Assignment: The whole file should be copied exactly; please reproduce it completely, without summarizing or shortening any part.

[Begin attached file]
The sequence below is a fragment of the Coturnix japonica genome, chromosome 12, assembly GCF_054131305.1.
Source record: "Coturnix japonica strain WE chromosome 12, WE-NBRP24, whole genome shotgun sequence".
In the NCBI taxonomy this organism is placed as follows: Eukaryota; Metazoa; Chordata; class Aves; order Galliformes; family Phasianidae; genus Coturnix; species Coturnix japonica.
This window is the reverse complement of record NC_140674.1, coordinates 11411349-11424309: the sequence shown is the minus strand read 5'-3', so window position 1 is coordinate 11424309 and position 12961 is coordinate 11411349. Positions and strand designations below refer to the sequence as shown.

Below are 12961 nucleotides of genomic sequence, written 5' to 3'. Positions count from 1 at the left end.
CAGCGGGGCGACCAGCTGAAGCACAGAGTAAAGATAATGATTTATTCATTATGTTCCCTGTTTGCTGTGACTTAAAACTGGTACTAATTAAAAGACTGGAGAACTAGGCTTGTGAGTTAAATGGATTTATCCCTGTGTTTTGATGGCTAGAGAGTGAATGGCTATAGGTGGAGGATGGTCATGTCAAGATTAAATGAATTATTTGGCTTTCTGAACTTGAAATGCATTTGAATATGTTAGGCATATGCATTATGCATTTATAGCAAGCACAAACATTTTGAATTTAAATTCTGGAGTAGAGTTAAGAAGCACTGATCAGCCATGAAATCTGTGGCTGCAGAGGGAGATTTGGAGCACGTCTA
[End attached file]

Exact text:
The sequence below is a fragment of the Coturnix japonica genome, chromosome 12, assembly GCF_054131305.1.
Source record: "Coturnix japonica strain WE chromosome 12, WE-NBRP24, whole genome shotgun sequence".
In the NCBI taxonomy this organism is placed as follows: Eukaryota; Metazoa; Chordata; class Aves; order Galliformes; family Phasianidae; genus Coturnix; species Coturnix japonica.
This window is the reverse complement of record NC_140674.1, coordinates 11411349-11424309: the sequence shown is the minus strand read 5'-3', so window position 1 is coordinate 11424309 and position 12961 is coordinate 11411349. Positions and strand designations below refer to the sequence as shown.

Below are 12961 nucleotides of genomic sequence, written 5' to 3'. Positions count from 1 at the left end.
CAGCGGGGCGACCAGCTGAAGCACAGAGTAAAGATAATGATTTATTCATTATGTTCCCTGTTTGCTGTGACTTAAAACTGGTACTAATTAAAAGACTGGAGAACTAGGCTTGTGAGTTAAATGGATTTATCCCTGTGTTTTGATGGCTAGAGAGTGAATGGCTATAGGTGGAGGATGGTCATGTCAAGATTAAATGAATTATTTGGCTTTCTGAACTTGAAATGCATTTGAATATGTTAGGCATATGCATTATGCATTTATAGCAAGCACAAACATTTTGAATTTAAATTCTGGAGTAGAGTTAAGAAGCACTGATCAGCCATGAAATCTGTGGCTGCAGAGGGAGATTTGGAGCACGTCTA